Buffalo was brash.
In the run-up to the Bulls’ NCAA Tournament South Region round-of-32 game with Kentucky, swingman Jeremy Harris opined that UK had too many big guys playing too many minutes.
“I don’t think they can stay with us in transition,” Harris said.
Buffalo guard CJ Massinburg said he expected that UK’s front-court defense would prove less formidable than that of the Bulls’ vanquished first-round foe, Arizona.
“I feel like my big guy, Nick Perkins, is going to get a lot inside and dominate,” Massinburg said.
Buffalo center Ikenna Smart allowed that the Kentucky roster was stocked with future NBA players — who, he forecast, would be outworked Saturday by the blue-collar Bulls.
“Doing all the stuff they don’t want to do,” Smart said.
After No. 13 seed Buffalo routed No. 4 Arizona on Thursday night in an NCAA Tournament stunner, I suspect a good bit of America found the Bulls’ boldness as they prepared to play No. 4 Kentucky refreshing and fun.
In the UK locker room, the Bulls’ words produced a very different reaction.
“We saw some of it on the Internet,” Wildcats forward Kevin Knox said. “People sent it to us. It kind of motivated us.”
We saw some of it on the Internet. People sent it to us. It kind of motivated us.
Looking very motivated, Kentucky smashed underdog Buffalo 95-75 Saturday before an underdog-backing crowd in the Taco Bell Arena on the Boise State University campus.
Freshman point guard Shai Gilgeous-Alexander led the Cats with another splendid performance (27 points, six rebounds and six assists). He was backed by a resurgent performance from redshirt freshman guard Hamidou Diallo (22 points, eight rebounds, two blocked shots) and a double-double from sophomore forward Wenyen Gabriel (16 points, 12 rebounds).
With the victory, UK (26-10) advanced to the South Region semifinals in Atlanta. Next Thursday, Kentucky will face the winner of Sunday’s game between No. 9 seed Kansas State (23-11) or — I still don’t believe what I saw — No. 16 Maryland Baltimore County (25-10).
The Cats are advancing to the round of 16 in a South Region that has already lost its No. 1 (Virginia), No. 3 (Tennessee) and No. 4 (Arizona) seeds.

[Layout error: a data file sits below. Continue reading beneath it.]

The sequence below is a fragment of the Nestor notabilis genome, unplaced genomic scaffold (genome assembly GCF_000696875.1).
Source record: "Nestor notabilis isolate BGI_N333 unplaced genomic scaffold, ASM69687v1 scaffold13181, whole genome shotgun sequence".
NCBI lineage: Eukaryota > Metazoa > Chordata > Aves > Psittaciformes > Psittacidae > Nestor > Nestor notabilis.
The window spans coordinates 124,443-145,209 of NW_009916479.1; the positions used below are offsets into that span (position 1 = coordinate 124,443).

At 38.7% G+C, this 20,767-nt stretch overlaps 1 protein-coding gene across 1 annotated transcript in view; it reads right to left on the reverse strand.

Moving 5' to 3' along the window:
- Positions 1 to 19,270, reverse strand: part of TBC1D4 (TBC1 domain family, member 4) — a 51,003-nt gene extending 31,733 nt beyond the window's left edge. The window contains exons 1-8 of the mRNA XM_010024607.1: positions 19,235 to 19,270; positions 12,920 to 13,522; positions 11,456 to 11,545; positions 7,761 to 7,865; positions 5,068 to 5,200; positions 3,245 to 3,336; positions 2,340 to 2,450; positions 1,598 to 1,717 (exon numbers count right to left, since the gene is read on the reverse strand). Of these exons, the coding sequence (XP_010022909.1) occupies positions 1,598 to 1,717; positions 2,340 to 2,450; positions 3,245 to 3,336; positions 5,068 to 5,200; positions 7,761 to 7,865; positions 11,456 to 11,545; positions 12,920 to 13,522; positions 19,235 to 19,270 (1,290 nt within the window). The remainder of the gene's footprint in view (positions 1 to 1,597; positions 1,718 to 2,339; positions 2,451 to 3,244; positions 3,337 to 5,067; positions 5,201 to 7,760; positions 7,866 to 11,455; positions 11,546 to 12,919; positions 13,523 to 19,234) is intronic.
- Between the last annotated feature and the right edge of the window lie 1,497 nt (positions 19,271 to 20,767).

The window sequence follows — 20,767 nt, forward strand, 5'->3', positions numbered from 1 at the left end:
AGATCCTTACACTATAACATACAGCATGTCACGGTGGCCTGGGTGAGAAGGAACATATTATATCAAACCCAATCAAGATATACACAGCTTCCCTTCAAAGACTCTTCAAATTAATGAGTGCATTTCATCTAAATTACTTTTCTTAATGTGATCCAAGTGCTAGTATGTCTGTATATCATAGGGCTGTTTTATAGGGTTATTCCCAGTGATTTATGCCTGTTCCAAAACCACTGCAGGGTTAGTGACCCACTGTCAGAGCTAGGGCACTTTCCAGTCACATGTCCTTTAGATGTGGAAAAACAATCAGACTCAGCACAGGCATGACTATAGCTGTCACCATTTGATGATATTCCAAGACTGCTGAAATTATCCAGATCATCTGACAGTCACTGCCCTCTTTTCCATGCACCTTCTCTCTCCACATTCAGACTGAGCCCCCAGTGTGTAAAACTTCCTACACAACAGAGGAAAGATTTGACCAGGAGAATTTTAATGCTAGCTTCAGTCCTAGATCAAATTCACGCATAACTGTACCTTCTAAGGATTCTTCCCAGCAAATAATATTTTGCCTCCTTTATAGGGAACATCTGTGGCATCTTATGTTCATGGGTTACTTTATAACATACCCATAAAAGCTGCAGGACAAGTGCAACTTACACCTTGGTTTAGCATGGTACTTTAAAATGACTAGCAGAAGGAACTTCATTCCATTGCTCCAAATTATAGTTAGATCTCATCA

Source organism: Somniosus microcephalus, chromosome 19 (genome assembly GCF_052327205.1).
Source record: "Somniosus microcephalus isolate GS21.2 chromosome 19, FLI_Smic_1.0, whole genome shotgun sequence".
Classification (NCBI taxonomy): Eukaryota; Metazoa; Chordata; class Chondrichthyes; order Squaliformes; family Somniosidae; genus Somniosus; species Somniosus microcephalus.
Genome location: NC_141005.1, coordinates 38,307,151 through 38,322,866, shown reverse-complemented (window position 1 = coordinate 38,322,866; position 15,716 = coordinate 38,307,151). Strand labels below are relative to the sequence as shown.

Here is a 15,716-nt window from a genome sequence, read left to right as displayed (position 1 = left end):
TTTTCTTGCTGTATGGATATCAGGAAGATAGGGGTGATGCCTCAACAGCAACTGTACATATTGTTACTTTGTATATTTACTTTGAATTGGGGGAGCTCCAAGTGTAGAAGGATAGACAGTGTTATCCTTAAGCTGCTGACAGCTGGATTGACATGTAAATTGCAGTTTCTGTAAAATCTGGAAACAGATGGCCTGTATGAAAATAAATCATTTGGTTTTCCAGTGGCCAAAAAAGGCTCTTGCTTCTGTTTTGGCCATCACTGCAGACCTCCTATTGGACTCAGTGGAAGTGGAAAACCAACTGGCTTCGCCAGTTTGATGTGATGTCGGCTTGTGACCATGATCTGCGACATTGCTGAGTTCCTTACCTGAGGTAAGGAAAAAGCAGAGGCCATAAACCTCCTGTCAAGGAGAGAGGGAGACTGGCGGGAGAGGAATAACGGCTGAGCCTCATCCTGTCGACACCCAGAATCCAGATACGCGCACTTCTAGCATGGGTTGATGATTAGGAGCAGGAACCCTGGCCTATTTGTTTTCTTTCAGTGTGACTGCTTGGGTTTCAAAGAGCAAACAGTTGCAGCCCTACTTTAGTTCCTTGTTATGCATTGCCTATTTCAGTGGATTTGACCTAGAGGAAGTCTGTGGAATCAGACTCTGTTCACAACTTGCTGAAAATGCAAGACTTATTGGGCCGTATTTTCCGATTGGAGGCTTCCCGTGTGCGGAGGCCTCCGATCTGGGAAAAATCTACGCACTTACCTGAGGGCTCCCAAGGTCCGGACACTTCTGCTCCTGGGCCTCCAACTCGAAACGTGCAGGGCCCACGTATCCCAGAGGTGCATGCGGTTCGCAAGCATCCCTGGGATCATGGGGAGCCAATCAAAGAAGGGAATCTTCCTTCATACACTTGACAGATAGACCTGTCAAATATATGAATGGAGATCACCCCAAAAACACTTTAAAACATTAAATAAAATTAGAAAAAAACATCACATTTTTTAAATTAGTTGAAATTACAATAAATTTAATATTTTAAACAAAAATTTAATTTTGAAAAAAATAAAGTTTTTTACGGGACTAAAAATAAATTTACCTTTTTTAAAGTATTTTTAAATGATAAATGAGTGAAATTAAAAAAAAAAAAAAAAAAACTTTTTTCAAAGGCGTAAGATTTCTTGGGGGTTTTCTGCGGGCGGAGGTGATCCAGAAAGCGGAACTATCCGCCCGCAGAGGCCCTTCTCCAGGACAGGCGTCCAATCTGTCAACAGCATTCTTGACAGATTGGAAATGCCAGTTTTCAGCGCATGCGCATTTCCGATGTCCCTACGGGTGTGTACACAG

Remaining foes of UK would do well to benefit from Buffalo’s example: Talking brash and playing fast is not a combination apt to beat Kentucky.
UK freshman guard Quade Green said Kentucky assistant Kenny Payne made sure the Cats were aware of the Bulls’ pregame words.
“K.P. got us motivated,” Green said. “He just said, ‘They are talking trash, let’s blow them up.’”
That eventually happened, though not before some tense moments.
With the crowd in Boise — seemingly dominated by fans of Gonzaga (facing Ohio State in the second game of the doubleheader) and neutral locals — roaring with every made Buffalo field goal, the Bulls pulled within 72-67 on a conventional three-point play by Dontay Caruthers with 8:10 left.
UK’s response was a 23-8 run with Diallo — who, of course, had endured a rugged second half of his first Kentucky season — scoring 10 of those points.
“Everyone of us,” Knox said, “is happy for Hami.”
Even as the game slipped away from Buffalo, Green said the Bulls did not stop talking.
“It was going on the entire game,” he said.
Can you give us an idea what was being said, Quade?
“Nope, I can’t,” he said.
Not even a PG version?
“There is no PG version,” Green said.
Just as Kentucky showed in high-octane regular-season victories over Virginia Tech, West Virginia and Arkansas, teams that push pace are doing UK a favor.
Buffalo — one of the highest-scoring teams in the country — did not have a choice.
When you reach the NCAA Tournament, you have to play the way that brought you.
“We just wanted to get out (in transition) and make easy plays,” said UK forward PJ Washington (12 points, seven rebounds).
However, Buffalo’s pregame tone was a choice.
As endearing as the Bulls’ brashness after their 89-68 pasting of Arizona was, it was not an approach that lends itself to beating Kentucky.
Yet in a happy UK locker room, the general consensus was the Cats are fully on board with other teams adopting the Buffalo approach.
“We want people to talk,” UK’s Washington said. “We love when people talk. It gives us a lot of motivation.”